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Particle separation using Flow-induced electrokinetic trapping

Laurens-Jan Jellema, Sander Koster, Elisabeth Verpoorte

Pharmaceutical Analysis

Department of Pharmacy

University of Groningen

The area of microfluidics is rapidly growing, with a broad range of applications including clinical diagnostics, separations sciences, environmental sciences and analysis where living cells are cultivated in microfluidic channels for i.e. screening of drugs.1 Separation techniques like chromatography and electrophoresis are often used on microfluidic chips.1 However, there is less knowledge about capturing and manipulating particles in microfluidic channels.

The aim of this research is to generate a microfluidic system based on recirculating flows for capturing particles and manipulating them. Recirculating flows can be generated in channels which are typically 4 cm long, 50 µm deep and varying in width using converging and diverging elements (see Fig. 2). Channels are made with standard photolithography processes in glass using our cleanroom facilities.

Flows in microchannels can be generated using pressure flow (PF) with a parabolic flow profile, and electro-osmosic (EOF) with a flat flow profile. When opposing the EOF and PF in a microchannel a bidirectional flow is obtained. Application of this bidirectional flow in a diverging and converging microchannel results in a recirculating flow, shown in figure 1. The recirculating flows are exploited to trap particles and separate them, based on differences in charge or size.2-4

Separation of particles having similar size but different electrokinetic properties, expressed as zeta-potential ( z ) was studied. Both straight channels of uniform cross-section and channels incorporating diverging and converging elements were used. When using recirculating flows in a non-uniform channel, particles can be separated with the additional advantage of trapping. One particle type can be trapped, while particles with lower z p and higher z p are removed from the trapping region by EOF and PF, respectively. A simple theoretical model is proposed to better understand the separation mechanism at work and predict under what conditions particles could be separated with this system.3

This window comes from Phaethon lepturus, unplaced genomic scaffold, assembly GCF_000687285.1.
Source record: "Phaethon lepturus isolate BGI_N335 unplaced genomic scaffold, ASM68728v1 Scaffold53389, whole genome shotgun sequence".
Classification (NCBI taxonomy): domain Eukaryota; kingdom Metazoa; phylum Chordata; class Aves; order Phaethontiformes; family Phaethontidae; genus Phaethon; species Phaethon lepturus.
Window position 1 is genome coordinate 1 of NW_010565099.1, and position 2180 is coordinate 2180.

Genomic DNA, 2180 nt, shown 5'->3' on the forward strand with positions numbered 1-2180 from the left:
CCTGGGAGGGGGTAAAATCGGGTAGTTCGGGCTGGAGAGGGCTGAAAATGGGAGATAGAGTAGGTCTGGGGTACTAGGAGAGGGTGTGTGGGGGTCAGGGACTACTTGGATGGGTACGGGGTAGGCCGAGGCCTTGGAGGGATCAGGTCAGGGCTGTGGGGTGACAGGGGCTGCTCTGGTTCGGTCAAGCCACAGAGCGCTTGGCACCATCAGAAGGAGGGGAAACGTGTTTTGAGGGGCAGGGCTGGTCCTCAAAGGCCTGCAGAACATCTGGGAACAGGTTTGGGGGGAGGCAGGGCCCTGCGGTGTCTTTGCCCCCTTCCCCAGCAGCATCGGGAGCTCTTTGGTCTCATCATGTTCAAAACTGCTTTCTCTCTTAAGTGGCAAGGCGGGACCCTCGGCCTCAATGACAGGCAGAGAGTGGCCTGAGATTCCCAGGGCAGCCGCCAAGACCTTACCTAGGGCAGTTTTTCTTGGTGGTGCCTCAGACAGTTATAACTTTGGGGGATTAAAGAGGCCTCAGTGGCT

In collaboration with the Aero- and Hydrodynamics group of Delft University of Technology separation of particles with different size and the same charge was studied. Once trapped in the recirculating flow in the narrow channel, both small and large particles will recirculate. However, larger particles occupy a slightly smaller region of the channel, which results in a larger net drift of larger particles towards the low-pressure side of the channel. Depending on the magnitude of the EOF relative to the PF, smaller particles will be carried in a direction opposite to the PF component and can thus escape the trapping channel with the EOF. An increase of the electric field flips the sign of the net drift velocity, allowing larger particles to be transported by the EOF and hence escape the trapping channel.4

Currently the trapping and separation of biological particles, like cells and DNA, are under investigation.


[1] T. Vilkner, D. Janasek, A. Manz, “Micro total analysis system. Recent developments”, Anal. Chem., 2004, 76, 12, pp. 3373-3385.

[2] G. L. Lettieri, A. Dodge, G. Boer, N. F. De Rooij and E. M. J. Verpoorte, “A novel microfluidic concept for bioanalysis using freely moving beads trapped in recirculating flows”, Lab Chip, 2003, 3, 34-39.

[3] L. C. Jellema, T. Mey, S. Koster and E. Verpoorte, Charge-based particle separation in microfluidic devices using combined hydrodynamic and electrokinetic effects Lab Chip, 2009, 9, DOI: 10.1039/B819054B

[4] L. C. Jellema, A. P. Markesteijn, J. Westerweel and E. Verpoorte, Size separation of particles using flow-induced electrokinetic trapping, MicroTAS conference 2008, San Diego, USA

Laatst gewijzigd:04 februari 2020 12:51